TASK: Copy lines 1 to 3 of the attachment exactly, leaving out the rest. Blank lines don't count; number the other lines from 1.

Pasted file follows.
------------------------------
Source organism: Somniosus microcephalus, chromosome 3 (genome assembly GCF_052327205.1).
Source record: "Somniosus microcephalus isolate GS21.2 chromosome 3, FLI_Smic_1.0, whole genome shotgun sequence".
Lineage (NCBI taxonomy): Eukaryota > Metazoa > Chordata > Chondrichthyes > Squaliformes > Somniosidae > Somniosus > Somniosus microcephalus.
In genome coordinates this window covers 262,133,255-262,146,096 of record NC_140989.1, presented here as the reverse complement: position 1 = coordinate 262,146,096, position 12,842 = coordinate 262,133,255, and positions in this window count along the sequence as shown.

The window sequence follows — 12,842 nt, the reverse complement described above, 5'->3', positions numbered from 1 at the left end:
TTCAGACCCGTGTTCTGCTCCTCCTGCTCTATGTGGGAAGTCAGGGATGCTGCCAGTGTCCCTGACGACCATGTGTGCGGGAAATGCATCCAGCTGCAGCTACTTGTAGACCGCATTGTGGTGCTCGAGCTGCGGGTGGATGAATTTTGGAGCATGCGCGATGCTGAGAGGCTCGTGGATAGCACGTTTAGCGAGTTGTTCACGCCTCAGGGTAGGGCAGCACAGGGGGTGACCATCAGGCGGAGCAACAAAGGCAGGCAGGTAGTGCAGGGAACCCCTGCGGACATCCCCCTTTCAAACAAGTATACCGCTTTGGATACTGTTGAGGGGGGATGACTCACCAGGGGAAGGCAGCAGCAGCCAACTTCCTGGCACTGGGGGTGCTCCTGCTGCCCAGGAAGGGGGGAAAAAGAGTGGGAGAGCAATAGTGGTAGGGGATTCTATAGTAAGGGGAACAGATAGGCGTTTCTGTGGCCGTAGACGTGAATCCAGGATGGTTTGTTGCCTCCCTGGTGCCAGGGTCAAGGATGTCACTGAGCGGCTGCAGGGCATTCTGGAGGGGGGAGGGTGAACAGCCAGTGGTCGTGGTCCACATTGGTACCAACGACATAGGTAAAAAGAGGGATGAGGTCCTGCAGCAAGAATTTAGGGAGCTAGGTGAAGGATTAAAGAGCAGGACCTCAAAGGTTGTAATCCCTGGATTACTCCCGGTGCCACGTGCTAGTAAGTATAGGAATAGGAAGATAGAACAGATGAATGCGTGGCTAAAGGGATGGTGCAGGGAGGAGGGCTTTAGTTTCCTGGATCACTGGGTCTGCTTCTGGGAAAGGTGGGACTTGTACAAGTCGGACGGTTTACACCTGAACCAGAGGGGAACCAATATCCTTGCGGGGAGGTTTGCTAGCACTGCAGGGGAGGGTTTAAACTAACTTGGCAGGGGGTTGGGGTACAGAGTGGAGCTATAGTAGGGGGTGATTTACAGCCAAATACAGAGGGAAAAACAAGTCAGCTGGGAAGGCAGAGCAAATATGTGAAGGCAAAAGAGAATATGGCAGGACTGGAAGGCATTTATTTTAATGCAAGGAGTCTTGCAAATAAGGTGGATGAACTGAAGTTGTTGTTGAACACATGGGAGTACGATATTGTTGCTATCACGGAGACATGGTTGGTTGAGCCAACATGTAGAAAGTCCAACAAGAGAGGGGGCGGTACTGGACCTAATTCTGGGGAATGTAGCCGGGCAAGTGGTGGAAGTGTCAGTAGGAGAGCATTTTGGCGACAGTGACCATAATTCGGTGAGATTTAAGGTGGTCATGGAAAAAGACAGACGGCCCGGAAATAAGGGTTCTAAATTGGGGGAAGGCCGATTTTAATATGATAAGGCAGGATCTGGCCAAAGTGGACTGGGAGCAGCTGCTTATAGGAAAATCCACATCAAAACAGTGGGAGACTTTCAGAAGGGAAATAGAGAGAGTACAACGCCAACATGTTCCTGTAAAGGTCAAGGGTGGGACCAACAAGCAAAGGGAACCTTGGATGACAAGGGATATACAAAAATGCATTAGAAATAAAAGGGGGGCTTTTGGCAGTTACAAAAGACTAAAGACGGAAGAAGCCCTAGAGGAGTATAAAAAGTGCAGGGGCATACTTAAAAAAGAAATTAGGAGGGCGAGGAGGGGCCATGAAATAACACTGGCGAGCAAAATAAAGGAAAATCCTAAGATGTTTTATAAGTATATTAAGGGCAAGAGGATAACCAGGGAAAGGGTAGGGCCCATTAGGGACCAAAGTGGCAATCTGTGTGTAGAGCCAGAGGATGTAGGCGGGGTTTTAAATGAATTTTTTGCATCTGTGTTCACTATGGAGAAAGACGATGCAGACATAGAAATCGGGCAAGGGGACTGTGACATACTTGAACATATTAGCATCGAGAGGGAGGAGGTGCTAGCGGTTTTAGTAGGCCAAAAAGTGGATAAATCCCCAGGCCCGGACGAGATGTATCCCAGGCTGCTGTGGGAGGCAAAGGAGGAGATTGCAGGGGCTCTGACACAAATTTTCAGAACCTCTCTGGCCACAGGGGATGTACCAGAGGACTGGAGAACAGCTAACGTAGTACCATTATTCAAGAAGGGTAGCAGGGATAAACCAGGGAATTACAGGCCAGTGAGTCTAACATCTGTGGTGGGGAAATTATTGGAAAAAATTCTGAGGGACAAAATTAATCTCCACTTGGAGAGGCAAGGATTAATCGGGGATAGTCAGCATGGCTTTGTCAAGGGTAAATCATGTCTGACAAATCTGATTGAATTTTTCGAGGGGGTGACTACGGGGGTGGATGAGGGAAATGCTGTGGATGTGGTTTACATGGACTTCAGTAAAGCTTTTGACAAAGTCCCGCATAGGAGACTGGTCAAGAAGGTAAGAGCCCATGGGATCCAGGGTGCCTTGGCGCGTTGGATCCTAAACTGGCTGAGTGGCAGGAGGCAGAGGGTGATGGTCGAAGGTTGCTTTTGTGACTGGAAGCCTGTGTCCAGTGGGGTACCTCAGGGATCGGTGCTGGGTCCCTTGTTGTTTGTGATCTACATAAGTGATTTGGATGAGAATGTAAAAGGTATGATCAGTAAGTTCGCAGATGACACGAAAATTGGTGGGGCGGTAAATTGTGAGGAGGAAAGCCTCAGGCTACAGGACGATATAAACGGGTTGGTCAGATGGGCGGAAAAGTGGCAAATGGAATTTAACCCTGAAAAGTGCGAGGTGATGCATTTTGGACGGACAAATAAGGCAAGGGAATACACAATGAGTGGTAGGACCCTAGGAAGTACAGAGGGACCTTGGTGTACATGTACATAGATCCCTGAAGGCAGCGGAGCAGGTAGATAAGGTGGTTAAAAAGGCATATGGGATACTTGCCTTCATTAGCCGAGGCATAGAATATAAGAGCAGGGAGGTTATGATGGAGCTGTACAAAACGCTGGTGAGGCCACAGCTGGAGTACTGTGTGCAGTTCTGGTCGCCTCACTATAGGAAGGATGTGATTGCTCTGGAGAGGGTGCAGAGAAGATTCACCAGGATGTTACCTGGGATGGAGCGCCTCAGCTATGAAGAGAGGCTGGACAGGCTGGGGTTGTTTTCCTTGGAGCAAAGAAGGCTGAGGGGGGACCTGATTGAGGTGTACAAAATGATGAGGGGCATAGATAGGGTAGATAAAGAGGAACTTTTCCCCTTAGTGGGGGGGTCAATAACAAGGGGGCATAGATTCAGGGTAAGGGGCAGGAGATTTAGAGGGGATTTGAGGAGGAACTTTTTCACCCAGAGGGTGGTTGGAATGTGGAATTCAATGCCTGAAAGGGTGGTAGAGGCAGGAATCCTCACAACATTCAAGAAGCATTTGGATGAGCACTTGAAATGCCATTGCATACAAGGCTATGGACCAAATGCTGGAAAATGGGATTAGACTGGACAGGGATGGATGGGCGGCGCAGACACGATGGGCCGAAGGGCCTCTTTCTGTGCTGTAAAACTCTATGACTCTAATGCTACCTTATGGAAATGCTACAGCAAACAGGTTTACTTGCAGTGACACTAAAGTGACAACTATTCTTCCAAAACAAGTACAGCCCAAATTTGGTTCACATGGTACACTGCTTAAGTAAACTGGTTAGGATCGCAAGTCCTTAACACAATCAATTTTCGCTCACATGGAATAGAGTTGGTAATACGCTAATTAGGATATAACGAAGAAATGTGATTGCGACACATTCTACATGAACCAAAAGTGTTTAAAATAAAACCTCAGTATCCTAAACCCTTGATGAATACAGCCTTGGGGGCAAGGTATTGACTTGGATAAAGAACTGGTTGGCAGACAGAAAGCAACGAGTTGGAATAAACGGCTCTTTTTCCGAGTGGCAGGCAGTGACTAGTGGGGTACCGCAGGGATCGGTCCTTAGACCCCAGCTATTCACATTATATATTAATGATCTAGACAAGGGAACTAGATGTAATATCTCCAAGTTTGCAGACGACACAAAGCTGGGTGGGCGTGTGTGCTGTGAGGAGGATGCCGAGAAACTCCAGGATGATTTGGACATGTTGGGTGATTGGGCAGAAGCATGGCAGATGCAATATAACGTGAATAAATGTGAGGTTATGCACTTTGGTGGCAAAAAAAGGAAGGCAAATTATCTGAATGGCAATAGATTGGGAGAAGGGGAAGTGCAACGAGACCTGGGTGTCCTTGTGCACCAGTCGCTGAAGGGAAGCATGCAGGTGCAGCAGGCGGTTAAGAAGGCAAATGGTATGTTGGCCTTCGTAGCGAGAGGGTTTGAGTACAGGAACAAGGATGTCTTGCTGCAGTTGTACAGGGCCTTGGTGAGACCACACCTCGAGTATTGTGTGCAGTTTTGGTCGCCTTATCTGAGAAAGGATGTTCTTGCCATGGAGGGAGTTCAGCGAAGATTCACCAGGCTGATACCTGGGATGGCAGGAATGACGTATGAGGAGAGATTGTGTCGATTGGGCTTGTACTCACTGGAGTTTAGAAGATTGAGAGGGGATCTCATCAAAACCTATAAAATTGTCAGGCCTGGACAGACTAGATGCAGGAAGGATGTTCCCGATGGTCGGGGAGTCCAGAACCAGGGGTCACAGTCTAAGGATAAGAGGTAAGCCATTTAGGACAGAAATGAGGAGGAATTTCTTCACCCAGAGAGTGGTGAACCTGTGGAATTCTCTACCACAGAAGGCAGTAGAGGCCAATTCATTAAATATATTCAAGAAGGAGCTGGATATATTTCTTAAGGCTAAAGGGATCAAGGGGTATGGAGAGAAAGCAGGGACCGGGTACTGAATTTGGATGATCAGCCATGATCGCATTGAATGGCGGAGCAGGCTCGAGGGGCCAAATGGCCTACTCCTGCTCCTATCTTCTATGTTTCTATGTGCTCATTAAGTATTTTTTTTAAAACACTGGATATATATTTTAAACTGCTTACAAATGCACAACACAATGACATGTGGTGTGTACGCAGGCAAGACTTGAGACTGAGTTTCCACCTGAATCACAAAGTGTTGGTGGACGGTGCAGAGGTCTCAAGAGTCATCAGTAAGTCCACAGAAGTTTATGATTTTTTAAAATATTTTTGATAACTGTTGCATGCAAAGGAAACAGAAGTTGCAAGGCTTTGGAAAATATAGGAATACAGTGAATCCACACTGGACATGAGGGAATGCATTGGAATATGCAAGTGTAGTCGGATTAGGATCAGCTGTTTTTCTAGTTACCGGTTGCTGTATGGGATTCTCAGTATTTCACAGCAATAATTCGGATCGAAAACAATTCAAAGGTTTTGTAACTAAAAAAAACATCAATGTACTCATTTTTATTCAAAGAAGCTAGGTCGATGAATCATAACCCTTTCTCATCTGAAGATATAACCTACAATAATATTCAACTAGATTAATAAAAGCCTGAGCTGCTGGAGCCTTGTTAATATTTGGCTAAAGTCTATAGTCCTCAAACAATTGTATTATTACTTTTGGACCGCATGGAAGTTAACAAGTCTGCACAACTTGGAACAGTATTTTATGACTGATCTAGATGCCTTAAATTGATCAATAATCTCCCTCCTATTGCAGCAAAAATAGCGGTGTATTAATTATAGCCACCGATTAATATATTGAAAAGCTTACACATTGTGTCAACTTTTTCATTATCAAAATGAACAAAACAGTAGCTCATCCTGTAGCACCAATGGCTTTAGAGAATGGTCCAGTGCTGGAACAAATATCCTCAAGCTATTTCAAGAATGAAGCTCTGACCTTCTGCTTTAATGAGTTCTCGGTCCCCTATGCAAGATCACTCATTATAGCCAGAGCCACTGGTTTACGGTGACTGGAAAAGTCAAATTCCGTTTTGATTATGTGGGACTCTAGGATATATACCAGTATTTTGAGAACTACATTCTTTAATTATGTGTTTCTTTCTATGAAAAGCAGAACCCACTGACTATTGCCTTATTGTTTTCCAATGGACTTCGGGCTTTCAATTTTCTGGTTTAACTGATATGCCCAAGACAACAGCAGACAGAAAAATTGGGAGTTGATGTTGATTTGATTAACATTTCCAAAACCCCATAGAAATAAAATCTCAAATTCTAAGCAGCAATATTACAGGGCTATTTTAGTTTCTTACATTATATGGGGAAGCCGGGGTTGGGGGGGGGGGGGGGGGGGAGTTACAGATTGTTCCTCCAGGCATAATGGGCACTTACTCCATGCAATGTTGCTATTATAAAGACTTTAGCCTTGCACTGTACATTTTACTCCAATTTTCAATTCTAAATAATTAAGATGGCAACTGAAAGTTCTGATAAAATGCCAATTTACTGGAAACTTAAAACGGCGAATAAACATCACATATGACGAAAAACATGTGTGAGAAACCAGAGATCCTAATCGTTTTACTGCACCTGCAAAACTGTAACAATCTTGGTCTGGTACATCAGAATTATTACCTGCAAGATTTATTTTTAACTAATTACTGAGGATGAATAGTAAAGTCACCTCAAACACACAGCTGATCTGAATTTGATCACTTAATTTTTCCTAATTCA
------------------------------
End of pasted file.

Source organism: Somniosus microcephalus, chromosome 3 (genome assembly GCF_052327205.1).
Source record: "Somniosus microcephalus isolate GS21.2 chromosome 3, FLI_Smic_1.0, whole genome shotgun sequence".
Lineage (NCBI taxonomy): Eukaryota > Metazoa > Chordata > Chondrichthyes > Squaliformes > Somniosidae > Somniosus > Somniosus microcephalus.